Shifting makeup of population in Illinois certain to affect policy choices   Send a link to a friend 

[MAY 19, 2006]  CHAMPAIGN -- A look at the state's changing demographics offers some clues as to how Illinois lawmakers may handle public policy choices in the future, according to researchers at the University of Illinois.

While the overall population grew moderately between 1990 and 2003, increasing from 11.4 million to 12.7 million residents, major changes have taken placed in the state's ethnic and racial composition. Both the number of Hispanic (non-black) and Asian residents doubled, while the number of non-Hispanic whites decreased by 1.6 percent. The black population increased by 13 percent.

As a result, the percentage of white residents dropped from 75 percent in 1990 to 66 percent in 2003. While blacks still constitute the state's second-largest group, at 15.2 percent, up from 14.9 percent in 1990, they are closely followed by Hispanics, who made up nearly 14 percent, up from 7.4 percent in 1990. Also rapidly increasing from a small base is the Asian population, growing to 5 percent of the state's population, compared with 2.8 percent in 1990.

These demographic shifts are likely to have an impact on future policymaking on several issues, according to "The State of the State of Illinois," a report issued by the Institute of Government and Public Affairs.

Cedric Herring, a sociologist at the institute, noted that Illinois residents place state spending before education as the most pressing problem facing the state. "Also, between 2002 and 2004, economic concerns such as unemployment have risen to special prominence," Herring wrote.

Despite a strained state budget, a majority of respondents want the state government to increase spending in five areas -- medical care, public health, job training, public schools and higher education. There is considerably less support for increased spending on prisons and highways, especially new highways. State spending on the environment drew middling support.

There is a noticeable gap between black or Hispanic residents and white residents on several issues. For example, 74 percent of the blacks and 61 percent of the Hispanics polled favored additional state spending on medical care, compared with 47 percent of white respondents.

Similarly, blacks (76 percent) and Hispanics (82 percent) were more likely than whites (48 percent) to support more state money for colleges and universities. "Because the proportions of African-Americans and Hispanics in Illinois have increased, their opinions are now weighted more heavily in the formulation of public opinion in the state," Herring noted.

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He also wrote that many respondents "expressed a willingness to pay as much as $300 per year in additional state taxes to prevent cuts (in state services), and more than half were willing to pay at least $250 more in taxes to avoid cuts."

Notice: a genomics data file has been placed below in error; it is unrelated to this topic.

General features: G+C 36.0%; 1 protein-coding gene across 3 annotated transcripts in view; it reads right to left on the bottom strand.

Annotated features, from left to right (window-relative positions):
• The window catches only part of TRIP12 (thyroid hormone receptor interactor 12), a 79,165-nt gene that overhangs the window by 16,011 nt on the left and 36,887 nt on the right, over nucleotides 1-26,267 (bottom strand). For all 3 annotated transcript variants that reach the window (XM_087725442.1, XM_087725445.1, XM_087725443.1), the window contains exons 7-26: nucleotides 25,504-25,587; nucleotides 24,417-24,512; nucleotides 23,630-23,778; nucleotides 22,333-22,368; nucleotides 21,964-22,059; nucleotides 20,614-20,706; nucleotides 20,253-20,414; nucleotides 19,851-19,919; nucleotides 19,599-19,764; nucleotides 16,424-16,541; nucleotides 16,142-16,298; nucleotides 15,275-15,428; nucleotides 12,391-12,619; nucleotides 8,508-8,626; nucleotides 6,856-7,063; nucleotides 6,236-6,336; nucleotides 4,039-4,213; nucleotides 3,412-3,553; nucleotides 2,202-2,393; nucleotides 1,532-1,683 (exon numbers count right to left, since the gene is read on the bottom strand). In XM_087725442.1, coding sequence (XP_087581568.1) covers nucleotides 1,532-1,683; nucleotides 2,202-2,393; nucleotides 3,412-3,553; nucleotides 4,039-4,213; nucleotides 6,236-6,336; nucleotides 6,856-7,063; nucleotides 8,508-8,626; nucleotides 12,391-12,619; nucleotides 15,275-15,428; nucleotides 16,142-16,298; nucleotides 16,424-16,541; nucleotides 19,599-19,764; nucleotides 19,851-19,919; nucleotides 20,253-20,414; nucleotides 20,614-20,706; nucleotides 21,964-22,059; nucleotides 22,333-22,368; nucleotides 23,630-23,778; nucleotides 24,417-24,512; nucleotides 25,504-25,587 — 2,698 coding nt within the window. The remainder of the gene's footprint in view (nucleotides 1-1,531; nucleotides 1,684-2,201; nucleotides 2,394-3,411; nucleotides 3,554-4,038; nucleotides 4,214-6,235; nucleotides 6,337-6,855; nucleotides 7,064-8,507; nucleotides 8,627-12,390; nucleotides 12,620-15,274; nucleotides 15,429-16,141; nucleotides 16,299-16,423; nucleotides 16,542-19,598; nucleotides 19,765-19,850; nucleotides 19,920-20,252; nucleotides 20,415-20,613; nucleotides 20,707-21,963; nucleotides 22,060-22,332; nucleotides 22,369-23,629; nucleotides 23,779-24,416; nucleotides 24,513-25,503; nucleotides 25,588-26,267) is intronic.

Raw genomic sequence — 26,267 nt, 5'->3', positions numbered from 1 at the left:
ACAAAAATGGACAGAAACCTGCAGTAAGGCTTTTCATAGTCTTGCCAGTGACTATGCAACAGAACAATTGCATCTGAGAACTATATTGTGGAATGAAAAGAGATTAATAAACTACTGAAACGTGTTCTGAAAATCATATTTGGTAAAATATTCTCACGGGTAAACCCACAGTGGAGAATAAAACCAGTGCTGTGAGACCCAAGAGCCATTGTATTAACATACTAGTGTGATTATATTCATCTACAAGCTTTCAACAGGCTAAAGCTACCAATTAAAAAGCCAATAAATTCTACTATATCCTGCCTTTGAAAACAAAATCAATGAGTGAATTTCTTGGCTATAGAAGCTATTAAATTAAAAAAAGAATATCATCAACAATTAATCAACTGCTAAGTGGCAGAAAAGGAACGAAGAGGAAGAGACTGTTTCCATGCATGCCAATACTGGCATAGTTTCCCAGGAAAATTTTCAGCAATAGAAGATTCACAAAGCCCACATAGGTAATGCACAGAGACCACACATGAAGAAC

Looking specifically at what taxes should be increased, 65 percent of respondents favored increasing corporate taxes, while only 27 percent favored increasing personal income taxes and 21 percent favored increasing gas taxes.

Responses differed according to political affiliation and geographic location. Self-identified Democrats from metropolitan Chicago generally favored more government spending, while self-identified Republicans from central and southern Illinois were much less inclined to any increases.

The Institute of Government and Public Affairs report offers expert analyses on various issues, including health policy, conservation policies and the "digital divide" separating black and Hispanic residents from white residents.

U of I contributors were J. Fred Giertz, an economist, writing on the state's pension shortfall; Madhu Khanna, a professor of agricultural and consumer economics, writing on cropland conservation practices; Peter F. Mulhall, an adjunct professor in community health, writing on after-school services; economist Elizabeth T. Powers, writing on child care centers; and Robert F. Rich, director of the Institute of Government and Public Affairs, writing on health policy issues.

Herring contributed an essay on the growing disparity in computer training and knowledge between black or Hispanic residents and white residents. "We continue to train racial minorities for occupations with decreasing labor demands at the same time that we do not sufficiently prepare them for jobs that are opening up in sectors that lack skilled workers, especially in the computing professions," Herring concluded.

The report from the Institute of Government and Public Affairs can be downloaded from [To download Adobe Acrobat Reader for the PDF file, click here.]

[News release from the University of Illinois at Urbana-Champaign]


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